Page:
What the child learns through this limited life trajectory is that their natural intelligence is not to be trusted. They may learn to hide their emotions, which keeps energy trapped within their bodies that was meant to be processed in the moment and released. The interruptions in energetic flow not only congests their thinking, but their biological function. Children often become emotionally handicapped at an early age due to others not understanding them more fully, and so, they remain immature in their ability to connect to others responsibly as they age. Yet, relationships are one of the greatest pathways to grow!
Without honest connection, children are forced to find alternative ways to connect to something fulfilling – hence the growing dependency on screens, junk food, alcohol and more. Eventually, the disconnection a child feels to their primary caregivers results in the very least, to a much less than optimally functioning body and mind. The intuition cannot find it’s way into the body, as early emotional blockages shut out any new possibilities that may pull the child away from familiar patterns, even if the patterns are painful ones.
Such an orientation in life continues to show up in adulthood is somewhat predictable ways.
- If the child wasn’t met with delight, they may work to the point of burn-out as adults, in hopes of proving their value.
- If the child wasn’t acknowledged for trying their best, they may work hard to cover up their imperfections later on, attempting to illustrate that they know have life figured out.
- If they weren’t allowed to express ‘bad’ emotions, they may find that their own children carry forward the brunt of their own unexpressed hurt.
The patterns developed in the first seven years of childhood can stay with us for a lifetime. Truly.
It all sounds pretty doom and gloom, huh?
Yet, there’s hope. We are at a turning point. We have never had such safe passage to choose a different path in our lives, with the help of accessible practices, safe communities and women being able to use their voices and gifts more freely than ever before.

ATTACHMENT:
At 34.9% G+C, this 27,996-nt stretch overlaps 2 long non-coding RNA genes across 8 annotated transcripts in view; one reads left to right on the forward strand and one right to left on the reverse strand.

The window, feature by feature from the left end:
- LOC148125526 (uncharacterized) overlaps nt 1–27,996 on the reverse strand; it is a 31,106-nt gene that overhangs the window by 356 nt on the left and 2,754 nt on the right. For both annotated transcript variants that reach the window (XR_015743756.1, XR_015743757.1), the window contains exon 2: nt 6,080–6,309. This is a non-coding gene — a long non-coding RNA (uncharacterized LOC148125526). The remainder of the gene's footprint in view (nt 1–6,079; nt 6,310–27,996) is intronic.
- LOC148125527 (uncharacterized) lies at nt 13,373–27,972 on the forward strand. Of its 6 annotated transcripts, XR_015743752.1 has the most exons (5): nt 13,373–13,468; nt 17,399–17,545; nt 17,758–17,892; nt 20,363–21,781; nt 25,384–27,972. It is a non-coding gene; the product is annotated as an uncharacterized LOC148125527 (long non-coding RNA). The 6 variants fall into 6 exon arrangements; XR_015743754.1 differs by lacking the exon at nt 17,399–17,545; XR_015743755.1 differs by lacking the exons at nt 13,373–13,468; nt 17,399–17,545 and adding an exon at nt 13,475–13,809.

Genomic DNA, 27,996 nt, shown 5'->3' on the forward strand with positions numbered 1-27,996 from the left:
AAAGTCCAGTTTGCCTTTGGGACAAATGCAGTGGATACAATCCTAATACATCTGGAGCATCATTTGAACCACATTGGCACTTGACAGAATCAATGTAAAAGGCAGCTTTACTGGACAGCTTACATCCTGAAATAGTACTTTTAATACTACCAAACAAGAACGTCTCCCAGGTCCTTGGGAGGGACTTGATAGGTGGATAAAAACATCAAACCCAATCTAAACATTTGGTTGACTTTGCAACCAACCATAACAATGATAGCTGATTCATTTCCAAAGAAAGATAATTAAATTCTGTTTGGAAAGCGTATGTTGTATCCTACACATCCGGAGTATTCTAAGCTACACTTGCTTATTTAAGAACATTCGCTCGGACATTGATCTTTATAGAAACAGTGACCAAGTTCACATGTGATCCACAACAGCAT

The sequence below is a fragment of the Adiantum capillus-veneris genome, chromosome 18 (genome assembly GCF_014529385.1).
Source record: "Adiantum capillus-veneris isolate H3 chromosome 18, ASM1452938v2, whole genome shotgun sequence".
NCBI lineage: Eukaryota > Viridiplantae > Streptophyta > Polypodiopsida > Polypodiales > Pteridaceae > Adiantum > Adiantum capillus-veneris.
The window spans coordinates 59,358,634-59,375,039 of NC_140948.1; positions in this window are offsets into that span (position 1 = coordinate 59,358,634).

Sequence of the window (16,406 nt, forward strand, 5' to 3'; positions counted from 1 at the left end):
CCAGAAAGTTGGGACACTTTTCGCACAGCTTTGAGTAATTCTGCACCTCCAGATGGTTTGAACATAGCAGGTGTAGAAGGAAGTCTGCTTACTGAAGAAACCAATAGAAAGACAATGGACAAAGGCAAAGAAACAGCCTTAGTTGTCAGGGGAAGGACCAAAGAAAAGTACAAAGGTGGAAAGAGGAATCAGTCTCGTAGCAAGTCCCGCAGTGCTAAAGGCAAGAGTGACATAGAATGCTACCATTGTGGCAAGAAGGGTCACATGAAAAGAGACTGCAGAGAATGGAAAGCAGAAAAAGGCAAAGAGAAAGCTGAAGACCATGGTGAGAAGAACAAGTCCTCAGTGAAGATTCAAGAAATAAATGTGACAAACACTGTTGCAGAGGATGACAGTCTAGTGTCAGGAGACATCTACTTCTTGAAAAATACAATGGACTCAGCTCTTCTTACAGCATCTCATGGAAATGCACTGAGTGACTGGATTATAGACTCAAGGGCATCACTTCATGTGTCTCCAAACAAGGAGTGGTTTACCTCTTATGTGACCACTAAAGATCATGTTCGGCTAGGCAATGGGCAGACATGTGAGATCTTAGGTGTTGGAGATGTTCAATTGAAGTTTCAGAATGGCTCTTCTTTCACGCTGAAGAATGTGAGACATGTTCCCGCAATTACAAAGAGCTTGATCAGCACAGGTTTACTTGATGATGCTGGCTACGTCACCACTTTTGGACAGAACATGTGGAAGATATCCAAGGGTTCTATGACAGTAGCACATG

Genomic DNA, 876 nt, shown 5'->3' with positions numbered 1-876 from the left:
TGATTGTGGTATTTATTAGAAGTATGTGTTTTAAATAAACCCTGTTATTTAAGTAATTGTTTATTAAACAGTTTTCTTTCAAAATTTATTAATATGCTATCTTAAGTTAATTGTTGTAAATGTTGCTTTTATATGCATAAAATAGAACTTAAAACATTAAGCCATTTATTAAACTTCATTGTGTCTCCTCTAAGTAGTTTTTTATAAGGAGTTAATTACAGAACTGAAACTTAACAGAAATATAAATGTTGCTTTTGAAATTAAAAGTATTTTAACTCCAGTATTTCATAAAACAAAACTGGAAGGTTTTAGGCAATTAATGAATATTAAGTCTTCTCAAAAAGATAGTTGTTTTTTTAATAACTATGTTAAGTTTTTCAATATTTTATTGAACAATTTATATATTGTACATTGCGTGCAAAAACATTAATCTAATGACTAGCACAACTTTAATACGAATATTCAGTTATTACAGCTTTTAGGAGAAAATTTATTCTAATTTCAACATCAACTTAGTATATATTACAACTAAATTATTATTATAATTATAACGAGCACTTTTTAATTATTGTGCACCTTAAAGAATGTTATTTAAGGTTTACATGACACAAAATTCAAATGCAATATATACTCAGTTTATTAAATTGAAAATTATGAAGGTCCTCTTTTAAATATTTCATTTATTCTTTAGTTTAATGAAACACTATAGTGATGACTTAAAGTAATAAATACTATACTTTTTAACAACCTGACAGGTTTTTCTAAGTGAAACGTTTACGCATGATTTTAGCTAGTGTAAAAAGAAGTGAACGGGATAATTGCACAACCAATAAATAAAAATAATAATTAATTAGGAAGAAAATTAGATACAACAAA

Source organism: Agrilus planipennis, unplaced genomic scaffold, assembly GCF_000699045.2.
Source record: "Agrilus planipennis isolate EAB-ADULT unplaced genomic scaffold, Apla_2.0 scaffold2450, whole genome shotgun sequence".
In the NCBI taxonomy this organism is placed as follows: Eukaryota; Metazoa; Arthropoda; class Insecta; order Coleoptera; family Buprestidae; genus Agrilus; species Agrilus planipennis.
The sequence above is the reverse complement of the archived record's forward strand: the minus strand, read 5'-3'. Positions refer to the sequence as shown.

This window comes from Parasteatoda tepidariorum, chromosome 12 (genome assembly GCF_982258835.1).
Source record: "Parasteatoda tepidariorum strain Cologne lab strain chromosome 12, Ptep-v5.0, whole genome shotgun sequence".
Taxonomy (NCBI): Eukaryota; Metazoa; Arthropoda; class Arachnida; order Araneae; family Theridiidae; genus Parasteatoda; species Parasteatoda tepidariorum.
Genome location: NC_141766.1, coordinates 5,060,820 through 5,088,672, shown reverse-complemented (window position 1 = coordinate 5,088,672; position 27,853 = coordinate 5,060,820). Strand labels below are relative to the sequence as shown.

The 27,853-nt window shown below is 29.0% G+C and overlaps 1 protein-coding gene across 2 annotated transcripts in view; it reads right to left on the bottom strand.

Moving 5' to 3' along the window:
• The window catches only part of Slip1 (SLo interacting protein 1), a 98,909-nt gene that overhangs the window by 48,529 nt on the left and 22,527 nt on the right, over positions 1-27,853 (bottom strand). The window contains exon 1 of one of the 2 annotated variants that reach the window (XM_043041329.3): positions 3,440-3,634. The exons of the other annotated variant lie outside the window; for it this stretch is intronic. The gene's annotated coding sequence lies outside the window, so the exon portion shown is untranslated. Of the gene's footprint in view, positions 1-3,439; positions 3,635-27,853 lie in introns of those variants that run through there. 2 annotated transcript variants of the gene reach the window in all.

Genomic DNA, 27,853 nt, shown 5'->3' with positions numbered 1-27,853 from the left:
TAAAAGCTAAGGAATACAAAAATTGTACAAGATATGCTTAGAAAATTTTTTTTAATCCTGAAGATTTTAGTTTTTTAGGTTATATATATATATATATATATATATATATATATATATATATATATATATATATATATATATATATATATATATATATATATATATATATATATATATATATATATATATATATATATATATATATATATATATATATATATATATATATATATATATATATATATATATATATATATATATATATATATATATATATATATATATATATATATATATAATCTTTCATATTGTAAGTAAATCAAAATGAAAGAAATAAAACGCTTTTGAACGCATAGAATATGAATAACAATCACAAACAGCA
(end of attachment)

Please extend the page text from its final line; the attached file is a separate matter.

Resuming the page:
The task at hand is for enough adults to decide that we no longer want to drag along old patterns that limit their children’s natural expression and abilities.
So on a practical level, how do we go about doing this?
Well, if you are reading this, you are likely doing what is required. Learning to love yourself unconditionally – through all of your own ebbs and flow, so that you can then accept your child fully in their own natural – and often unpredictably messy – process of learning.
The personal development world in modern society often has us believe that we are ‘bad’ or incompetent if we don’t heal quickly. Yet, the process of healing is a gentle and gradual one. We all have our own timing in the healing journey. As do our children. Knowing this allows us to relax more fully and actually follow our own intuition more soundly, without feeling the pressure of needing to figure life out right away. Our children will inevitably feel the pressure we put on ourselves, and take on some, if not all, of our worries in hopes of supporting our unease.